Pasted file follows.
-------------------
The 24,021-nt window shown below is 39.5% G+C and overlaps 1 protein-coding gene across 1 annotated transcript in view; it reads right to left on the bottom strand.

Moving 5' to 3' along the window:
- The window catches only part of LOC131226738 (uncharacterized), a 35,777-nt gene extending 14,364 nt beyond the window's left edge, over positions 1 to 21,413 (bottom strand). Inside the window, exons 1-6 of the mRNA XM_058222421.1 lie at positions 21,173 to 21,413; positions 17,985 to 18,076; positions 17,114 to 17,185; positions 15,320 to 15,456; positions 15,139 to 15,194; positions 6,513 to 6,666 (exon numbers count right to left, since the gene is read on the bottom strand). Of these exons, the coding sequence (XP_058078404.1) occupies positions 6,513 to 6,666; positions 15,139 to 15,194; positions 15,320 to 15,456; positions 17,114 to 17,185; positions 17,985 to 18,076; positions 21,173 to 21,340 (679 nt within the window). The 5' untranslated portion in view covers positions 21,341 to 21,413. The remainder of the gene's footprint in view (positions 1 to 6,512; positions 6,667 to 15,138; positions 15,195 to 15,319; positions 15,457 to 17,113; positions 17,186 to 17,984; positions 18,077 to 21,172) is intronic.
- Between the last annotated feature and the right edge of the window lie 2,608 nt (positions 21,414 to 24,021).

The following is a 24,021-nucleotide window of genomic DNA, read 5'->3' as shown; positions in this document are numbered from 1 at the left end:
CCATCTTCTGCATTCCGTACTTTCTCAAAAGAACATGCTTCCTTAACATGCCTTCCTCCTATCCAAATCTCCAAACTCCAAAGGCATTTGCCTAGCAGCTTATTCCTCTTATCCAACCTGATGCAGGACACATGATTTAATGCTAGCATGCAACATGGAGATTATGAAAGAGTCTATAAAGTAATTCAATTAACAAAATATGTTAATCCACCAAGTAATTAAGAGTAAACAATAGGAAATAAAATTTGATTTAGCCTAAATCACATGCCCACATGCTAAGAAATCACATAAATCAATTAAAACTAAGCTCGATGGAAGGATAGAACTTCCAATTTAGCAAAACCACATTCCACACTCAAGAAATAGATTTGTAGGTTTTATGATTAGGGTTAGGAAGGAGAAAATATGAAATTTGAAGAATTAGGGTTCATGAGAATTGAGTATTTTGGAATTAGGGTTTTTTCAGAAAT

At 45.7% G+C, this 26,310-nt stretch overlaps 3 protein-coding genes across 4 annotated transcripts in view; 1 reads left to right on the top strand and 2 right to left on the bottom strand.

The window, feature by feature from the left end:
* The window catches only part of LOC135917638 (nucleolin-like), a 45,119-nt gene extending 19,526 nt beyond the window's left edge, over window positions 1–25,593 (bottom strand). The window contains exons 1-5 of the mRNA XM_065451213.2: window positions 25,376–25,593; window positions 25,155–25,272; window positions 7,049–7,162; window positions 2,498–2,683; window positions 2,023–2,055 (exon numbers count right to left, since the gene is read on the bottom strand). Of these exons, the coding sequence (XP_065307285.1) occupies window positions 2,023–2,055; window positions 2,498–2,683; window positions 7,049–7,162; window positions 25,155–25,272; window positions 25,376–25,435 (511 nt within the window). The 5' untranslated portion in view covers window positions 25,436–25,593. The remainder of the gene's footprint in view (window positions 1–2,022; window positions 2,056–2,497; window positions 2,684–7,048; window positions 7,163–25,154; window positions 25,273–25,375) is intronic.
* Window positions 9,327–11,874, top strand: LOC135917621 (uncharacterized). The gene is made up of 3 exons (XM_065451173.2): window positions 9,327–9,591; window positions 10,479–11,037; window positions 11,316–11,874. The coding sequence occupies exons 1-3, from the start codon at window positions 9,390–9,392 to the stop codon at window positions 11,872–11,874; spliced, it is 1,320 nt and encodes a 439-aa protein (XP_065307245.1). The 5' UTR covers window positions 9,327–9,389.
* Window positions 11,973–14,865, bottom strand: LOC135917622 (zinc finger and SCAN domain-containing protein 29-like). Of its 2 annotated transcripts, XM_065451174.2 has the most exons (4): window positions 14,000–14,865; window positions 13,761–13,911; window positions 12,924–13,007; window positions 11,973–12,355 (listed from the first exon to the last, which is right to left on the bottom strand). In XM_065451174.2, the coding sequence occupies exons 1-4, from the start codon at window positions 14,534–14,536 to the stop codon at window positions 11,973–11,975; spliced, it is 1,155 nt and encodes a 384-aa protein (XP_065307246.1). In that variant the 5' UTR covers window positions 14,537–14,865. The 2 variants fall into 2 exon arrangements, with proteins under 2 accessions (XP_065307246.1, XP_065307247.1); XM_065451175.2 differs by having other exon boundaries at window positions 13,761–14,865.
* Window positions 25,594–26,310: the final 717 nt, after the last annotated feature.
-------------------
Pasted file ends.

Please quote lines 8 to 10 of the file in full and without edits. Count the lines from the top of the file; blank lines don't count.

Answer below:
The window, feature by feature from the left end:
* The window catches only part of LOC135917638 (nucleolin-like), a 45,119-nt gene extending 19,526 nt beyond the window's left edge, over window positions 1–25,593 (bottom strand). The window contains exons 1-5 of the mRNA XM_065451213.2: window positions 25,376–25,593; window positions 25,155–25,272; window positions 7,049–7,162; window positions 2,498–2,683; window positions 2,023–2,055 (exon numbers count right to left, since the gene is read on the bottom strand). Of these exons, the coding sequence (XP_065307285.1) occupies window positions 2,023–2,055; window positions 2,498–2,683; window positions 7,049–7,162; window positions 25,155–25,272; window positions 25,376–25,435 (511 nt within the window). The 5' untranslated portion in view covers window positions 25,436–25,593. The remainder of the gene's footprint in view (window positions 1–2,022; window positions 2,056–2,497; window positions 2,684–7,048; window positions 7,163–25,154; window positions 25,273–25,375) is intronic.
* Window positions 9,327–11,874, top strand: LOC135917621 (uncharacterized). The gene is made up of 3 exons (XM_065451173.2): window positions 9,327–9,591; window positions 10,479–11,037; window positions 11,316–11,874. The coding sequence occupies exons 1-3, from the start codon at window positions 9,390–9,392 to the stop codon at window positions 11,872–11,874; spliced, it is 1,320 nt and encodes a 439-aa protein (XP_065307245.1). The 5' UTR covers window positions 9,327–9,389.